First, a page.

An algorithm that analyzes MRI images and automatically detects small changes in knee joints over time could be used in the development of new treatments for arthritis. 

A team of engineers, radiologists, and physicians, led by the University of Cambridge, developed the algorithm, which builds a 3D model of an individual’s knee joint in order to map where arthritis is affecting the knee. It then automatically creates “change maps” that not only tell researchers whether there have been significant changes during the study but allow them to locate exactly where these are.

There are few effective treatments for arthritis, and the technique could be a considerable boost to efforts to develop and monitor new therapies for the condition. 

Osteoarthritis is normally identified on an x-ray by a narrowing of the space between the bones of the joint due to a loss of cartilage. However, x-rays do not have enough sensitivity to detect subtle changes in the joint over time.

“We don’t have a good way of detecting these tiny changes in the joint over time in order to see if treatments are having any effect,” says James MacKay, MD, from Cambridge’s Department of Radiology. “In addition, if we’re able to detect the early signs of cartilage breakdown in joints, it will help us understand the disease better, which could lead to new treatments for this painful condition.” 

The current study builds on earlier work from the same team, who developed an algorithm to monitor subtle changes in arthritic joints in CT scans. Now, they are using similar techniques for MRI, which provides more complete information about the composition of tissue—not just information about the thickness of cartilage or bone.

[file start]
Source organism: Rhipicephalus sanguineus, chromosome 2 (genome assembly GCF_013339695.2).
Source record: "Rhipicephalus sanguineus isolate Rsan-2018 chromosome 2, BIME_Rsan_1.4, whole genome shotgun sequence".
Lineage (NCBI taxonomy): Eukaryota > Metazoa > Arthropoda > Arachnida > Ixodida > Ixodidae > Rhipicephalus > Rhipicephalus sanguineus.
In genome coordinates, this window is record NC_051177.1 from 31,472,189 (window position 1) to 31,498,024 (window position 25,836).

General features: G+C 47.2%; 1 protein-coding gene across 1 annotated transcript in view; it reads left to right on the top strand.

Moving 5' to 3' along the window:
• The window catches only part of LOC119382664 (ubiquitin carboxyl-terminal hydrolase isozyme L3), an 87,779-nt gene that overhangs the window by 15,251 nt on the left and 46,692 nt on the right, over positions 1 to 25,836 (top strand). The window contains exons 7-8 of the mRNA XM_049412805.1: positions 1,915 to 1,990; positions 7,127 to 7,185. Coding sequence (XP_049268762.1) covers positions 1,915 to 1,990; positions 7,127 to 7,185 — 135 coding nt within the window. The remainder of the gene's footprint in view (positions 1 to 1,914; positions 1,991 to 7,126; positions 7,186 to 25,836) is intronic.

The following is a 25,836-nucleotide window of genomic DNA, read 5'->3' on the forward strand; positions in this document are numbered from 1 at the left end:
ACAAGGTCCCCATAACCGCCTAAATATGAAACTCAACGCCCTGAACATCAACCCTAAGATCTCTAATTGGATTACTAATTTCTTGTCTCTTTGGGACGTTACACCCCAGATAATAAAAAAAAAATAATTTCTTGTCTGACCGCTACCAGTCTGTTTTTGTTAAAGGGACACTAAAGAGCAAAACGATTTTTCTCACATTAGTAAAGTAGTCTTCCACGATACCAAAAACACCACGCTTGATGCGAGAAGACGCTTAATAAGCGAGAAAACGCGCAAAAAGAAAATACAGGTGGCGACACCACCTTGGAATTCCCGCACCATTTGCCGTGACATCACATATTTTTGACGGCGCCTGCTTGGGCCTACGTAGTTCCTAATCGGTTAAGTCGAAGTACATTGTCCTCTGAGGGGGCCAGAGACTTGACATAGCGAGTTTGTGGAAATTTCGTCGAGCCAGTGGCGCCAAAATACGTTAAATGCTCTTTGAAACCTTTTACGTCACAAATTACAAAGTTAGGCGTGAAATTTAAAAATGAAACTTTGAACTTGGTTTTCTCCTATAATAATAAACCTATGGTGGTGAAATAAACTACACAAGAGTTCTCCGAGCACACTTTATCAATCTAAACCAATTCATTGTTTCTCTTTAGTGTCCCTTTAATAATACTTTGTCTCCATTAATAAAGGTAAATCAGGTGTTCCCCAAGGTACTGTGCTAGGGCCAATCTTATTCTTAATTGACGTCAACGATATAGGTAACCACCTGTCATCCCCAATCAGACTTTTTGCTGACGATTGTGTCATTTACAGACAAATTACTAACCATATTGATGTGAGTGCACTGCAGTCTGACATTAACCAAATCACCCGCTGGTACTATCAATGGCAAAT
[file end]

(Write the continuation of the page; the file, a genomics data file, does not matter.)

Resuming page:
MRI is already widely used to diagnose joint problems, including arthritis, but manually labelling each image is time-consuming, and may be less accurate than automated or semiautomated techniques when detecting small changes over a period of months or years. 

“Thanks to the engineering expertise of our team, we now have a better way of looking at the joint,” says MacKay. 

The technique MacKay and his colleagues from Cambridge’s Department of Engineering developed, called 3D cartilage surface mapping (3D-CaSM), was able to pick up changes over a period of 6 months that weren’t detected using standard x-ray or MRI techniques. 

The researchers tested their algorithm on knee joints from bodies that had been donated for medical research, and a further study with human participants between 40 and 60 years old. All of the participants suffered from knee pain, but were considered too young for a knee replacement. Their joints were then compared with people of a similar age with no joint pain. 

“There’s a certain degree of deterioration of the joint that happens as a normal part of aging, but we wanted to make sure that the changes we were detecting were caused by arthritis,” says MacKay. “The increased sensitivity that 3D-CaSM provides allows us to make this distinction, which we hope will make it a valuable tool for testing the effectiveness of new therapies.” 

The software is freely available to download and can be added to existing systems. MacKay says that the algorithm can easily be added to existing workflows and that the training process for radiologists is short and straightforward. 

As part of a separate study funded by the European Union, the researchers will also be using the algorithm to test whether it can predict which patients will need a knee replacement, by detecting early signs of arthritis.

Find the study in the Journal of Magnetic Resonance Imaging.

Featured image: The thickness of the cartilage covering the end of each bone is colour-coded, with red areas denoting thinner cartilage and green-blue areas denoting thicker cartilage. The technique helps locate where arthritis is affecting the joint over time. University of Cambridge.